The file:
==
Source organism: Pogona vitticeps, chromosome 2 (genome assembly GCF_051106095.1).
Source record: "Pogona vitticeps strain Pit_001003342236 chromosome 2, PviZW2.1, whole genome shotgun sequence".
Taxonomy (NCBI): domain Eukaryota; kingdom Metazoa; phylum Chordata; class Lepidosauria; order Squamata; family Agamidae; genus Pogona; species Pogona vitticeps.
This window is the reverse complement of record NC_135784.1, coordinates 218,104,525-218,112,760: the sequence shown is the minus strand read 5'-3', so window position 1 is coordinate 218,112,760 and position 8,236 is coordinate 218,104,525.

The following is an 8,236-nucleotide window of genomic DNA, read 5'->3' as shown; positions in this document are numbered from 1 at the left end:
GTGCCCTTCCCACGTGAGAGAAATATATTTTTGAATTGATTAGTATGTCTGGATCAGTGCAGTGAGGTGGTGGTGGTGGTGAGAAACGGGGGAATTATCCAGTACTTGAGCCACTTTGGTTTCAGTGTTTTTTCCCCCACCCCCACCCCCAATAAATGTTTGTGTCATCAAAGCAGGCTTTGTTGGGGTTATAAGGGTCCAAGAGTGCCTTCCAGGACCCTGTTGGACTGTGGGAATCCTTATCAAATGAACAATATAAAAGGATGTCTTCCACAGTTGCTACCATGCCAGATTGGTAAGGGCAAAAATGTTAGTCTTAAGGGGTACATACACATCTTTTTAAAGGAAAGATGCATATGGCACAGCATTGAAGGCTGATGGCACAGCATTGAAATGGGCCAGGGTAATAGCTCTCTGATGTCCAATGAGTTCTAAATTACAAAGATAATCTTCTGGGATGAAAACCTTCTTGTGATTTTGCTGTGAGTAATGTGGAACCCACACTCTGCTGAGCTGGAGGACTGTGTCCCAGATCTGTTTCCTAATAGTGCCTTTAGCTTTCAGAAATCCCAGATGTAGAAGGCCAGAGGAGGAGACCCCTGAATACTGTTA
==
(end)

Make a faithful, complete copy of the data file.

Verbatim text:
Source organism: Pogona vitticeps, chromosome 2 (genome assembly GCF_051106095.1).
Source record: "Pogona vitticeps strain Pit_001003342236 chromosome 2, PviZW2.1, whole genome shotgun sequence".
Taxonomy (NCBI): domain Eukaryota; kingdom Metazoa; phylum Chordata; class Lepidosauria; order Squamata; family Agamidae; genus Pogona; species Pogona vitticeps.
This window is the reverse complement of record NC_135784.1, coordinates 218,104,525-218,112,760: the sequence shown is the minus strand read 5'-3', so window position 1 is coordinate 218,112,760 and position 8,236 is coordinate 218,104,525.

The following is an 8,236-nucleotide window of genomic DNA, read 5'->3' as shown; positions in this document are numbered from 1 at the left end:
GTGCCCTTCCCACGTGAGAGAAATATATTTTTGAATTGATTAGTATGTCTGGATCAGTGCAGTGAGGTGGTGGTGGTGGTGAGAAACGGGGGAATTATCCAGTACTTGAGCCACTTTGGTTTCAGTGTTTTTTCCCCCACCCCCACCCCCAATAAATGTTTGTGTCATCAAAGCAGGCTTTGTTGGGGTTATAAGGGTCCAAGAGTGCCTTCCAGGACCCTGTTGGACTGTGGGAATCCTTATCAAATGAACAATATAAAAGGATGTCTTCCACAGTTGCTACCATGCCAGATTGGTAAGGGCAAAAATGTTAGTCTTAAGGGGTACATACACATCTTTTTAAAGGAAAGATGCATATGGCACAGCATTGAAGGCTGATGGCACAGCATTGAAATGGGCCAGGGTAATAGCTCTCTGATGTCCAATGAGTTCTAAATTACAAAGATAATCTTCTGGGATGAAAACCTTCTTGTGATTTTGCTGTGAGTAATGTGGAACCCACACTCTGCTGAGCTGGAGGACTGTGTCCCAGATCTGTTTCCTAATAGTGCCTTTAGCTTTCAGAAATCCCAGATGTAGAAGGCCAGAGGAGGAGACCCCTGAATACTGTTA